One of Mitt Romney’s few consistencies has been his claim that he holds no responsibility for the bankruptcies, layoffs, and outsourcing that took place under his firm, Bain Capital, after February 1999. He has said, over and over again, that he severed ties with Bain in February 1999.
But it’s not true.
The Boston Globe reported yesterday that Romney continued as the firm’s president and CEO, remained on the payroll, and signed government documents representing himself as the head of Bain—and they have the SEC filings to prove it.
There’s more. In 2002, Romney testified that he was still attending board meeting for Bain companies. Here’s what he said—under oath: “There were a number of social trips and business trips that brought me back to Massachusetts, board meetings, Thanksgiving, and so forth. I remained on the board of the Staples Corporation and Marriott International, the LifeLike Corporation. I returned for most of those meetings. Others I attended by telephone if I could not return.”
That means as the top guy at Bain Capital, Romney is indeed responsible for costing 1,500 middle-class workers at Ampad their livelihoods in 2001—and 750 workers their jobs at GS Industries in 2001. When Stream International chose, in 2000, not to open call centers in the United States in favor of opening one in India, Romney bore responsibility—just as he bears responsibility for the jobs Modus Media cut in California to expand jobs in countries like China and the nearly 430 jobs SMTC sent from Denver to Mexico.
Refuting it would mean that Romney deliberately misled the U.S. Securities and Exchange Commission—and that is not a sign of leadership either.
Mitt Romney misled voters about when he left his corporate buyout firm. Why is that important? Watch the video to find out—then spread the word.
America is a nation of immigrants. Our American journey and our success would simply not be possible without the generations of immigrants who have come to our shores from every corner of the globe. It is helpful to take a moment to reflect on the important contributions by the generations of immigrants who have helped us build our economy, and made America the economic engine of the world.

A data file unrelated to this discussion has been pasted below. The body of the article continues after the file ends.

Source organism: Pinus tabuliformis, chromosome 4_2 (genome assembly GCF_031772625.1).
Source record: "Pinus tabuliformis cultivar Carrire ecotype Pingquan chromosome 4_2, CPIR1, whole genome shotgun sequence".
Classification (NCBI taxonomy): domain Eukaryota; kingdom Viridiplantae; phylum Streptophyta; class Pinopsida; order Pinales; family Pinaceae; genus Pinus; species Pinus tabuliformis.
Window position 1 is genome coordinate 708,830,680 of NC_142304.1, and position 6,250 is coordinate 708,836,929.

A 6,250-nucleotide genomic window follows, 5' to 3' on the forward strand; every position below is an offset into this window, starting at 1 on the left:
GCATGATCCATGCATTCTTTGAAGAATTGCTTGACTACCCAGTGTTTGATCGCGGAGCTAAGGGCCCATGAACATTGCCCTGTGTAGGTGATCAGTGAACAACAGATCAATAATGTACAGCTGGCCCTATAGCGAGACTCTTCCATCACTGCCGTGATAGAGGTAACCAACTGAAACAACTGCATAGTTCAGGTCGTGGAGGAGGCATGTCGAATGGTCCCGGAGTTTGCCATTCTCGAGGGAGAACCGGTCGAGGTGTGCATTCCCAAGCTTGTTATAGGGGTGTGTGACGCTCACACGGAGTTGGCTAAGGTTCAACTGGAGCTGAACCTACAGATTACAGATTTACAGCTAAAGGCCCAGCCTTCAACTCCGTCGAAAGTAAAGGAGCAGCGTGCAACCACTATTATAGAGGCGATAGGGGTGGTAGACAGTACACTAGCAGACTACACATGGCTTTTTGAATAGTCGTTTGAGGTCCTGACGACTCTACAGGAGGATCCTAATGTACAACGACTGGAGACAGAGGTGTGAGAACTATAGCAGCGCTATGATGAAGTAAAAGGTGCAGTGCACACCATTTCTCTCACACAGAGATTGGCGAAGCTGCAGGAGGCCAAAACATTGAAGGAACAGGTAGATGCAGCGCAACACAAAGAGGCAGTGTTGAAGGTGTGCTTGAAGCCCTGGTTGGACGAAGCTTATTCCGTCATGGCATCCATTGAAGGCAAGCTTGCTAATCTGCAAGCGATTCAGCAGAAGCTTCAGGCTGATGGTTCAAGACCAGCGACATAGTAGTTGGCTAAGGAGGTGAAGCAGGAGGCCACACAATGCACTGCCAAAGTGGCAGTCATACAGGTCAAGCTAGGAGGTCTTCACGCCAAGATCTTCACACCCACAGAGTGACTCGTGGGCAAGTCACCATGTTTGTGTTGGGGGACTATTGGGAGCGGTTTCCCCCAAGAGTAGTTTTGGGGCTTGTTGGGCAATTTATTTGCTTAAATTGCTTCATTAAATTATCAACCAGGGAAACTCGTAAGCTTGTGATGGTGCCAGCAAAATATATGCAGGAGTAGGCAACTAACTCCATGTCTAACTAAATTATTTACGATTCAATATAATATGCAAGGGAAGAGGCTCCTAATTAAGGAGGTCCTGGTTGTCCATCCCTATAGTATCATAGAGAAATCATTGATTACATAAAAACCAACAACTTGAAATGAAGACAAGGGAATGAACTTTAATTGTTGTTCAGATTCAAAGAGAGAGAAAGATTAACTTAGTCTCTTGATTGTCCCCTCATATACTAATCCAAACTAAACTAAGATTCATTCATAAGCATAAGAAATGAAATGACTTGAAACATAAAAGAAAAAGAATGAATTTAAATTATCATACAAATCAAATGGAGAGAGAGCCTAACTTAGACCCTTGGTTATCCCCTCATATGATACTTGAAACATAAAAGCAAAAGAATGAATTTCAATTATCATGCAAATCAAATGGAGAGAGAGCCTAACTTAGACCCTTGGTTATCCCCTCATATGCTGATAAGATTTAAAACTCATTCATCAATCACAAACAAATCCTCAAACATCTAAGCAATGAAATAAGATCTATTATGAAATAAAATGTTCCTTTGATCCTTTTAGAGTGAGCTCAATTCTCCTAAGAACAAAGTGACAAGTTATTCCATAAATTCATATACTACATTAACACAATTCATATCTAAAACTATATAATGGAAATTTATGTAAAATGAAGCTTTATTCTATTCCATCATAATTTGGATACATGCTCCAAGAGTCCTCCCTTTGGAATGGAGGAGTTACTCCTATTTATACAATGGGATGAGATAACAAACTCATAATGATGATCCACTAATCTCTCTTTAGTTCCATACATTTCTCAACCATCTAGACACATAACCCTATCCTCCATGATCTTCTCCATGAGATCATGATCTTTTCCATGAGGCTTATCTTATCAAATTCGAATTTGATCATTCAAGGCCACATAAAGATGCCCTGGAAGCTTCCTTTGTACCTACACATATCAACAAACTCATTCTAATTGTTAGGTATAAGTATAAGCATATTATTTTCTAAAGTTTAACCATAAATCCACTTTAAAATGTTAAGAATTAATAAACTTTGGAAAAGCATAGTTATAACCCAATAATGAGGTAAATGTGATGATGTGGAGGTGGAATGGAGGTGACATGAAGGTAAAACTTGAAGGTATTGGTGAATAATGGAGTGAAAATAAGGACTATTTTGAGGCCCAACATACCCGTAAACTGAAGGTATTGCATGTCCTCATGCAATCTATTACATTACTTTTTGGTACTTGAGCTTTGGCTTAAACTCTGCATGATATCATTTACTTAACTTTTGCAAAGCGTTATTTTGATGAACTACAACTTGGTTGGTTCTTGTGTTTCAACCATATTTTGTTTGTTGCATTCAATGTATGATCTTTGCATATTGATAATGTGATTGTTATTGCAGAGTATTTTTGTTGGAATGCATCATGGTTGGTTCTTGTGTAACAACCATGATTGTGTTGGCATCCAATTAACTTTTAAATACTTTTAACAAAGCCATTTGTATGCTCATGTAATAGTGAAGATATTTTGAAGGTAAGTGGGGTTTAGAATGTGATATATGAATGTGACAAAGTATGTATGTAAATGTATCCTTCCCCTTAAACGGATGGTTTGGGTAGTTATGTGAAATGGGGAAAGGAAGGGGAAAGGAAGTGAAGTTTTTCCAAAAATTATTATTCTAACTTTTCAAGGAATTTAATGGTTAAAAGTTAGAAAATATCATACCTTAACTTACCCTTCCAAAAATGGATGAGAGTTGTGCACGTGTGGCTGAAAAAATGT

How do immigrants strengthen the U.S. economy? Below is our top 10 list for ways immigrants help to grow the American economy.
- Immigrants start businesses. According to the Small Business Administration, immigrants are 30 percent more likely to start a business in the United States than non-immigrants, and 18 percent of all small business owners in the United States are immigrants.
- Immigrant-owned businesses create jobs for American workers. According to the Fiscal Policy Institute, small businesses owned by immigrants employed an estimated 4.7 million people in 2007, and according to the latest estimates, these small businesses generated more than $776 billion annually.
- Immigrants are also more likely to create their own jobs. According the U.S. Department of Labor, 7.5 percent of the foreign born are self-employed compared to 6.6 percent among the native-born.
- Immigrants develop cutting-edge technologies and companies. According to the National Venture Capital Association, immigrants have started 25 percent of public U.S. companies that were backed by venture capital investors. This list includes Google, eBay, Yahoo!, Sun Microsystems, and Intel.
- Immigrants are our engineers, scientists, and innovators. According to the Census Bureau, despite making up only 16 percent of the resident population holding a bachelor’s degree or higher, immigrants represent 33 percent of engineers, 27 percent of mathematicians, statisticians, and computer scientist, and 24 percent of physical scientists. Additionally, according to the Partnership for a New American Economy, in 2011, foreign-born inventors were credited with contributing to more than 75 percent of patents issued to the top 10 patent-producing universities.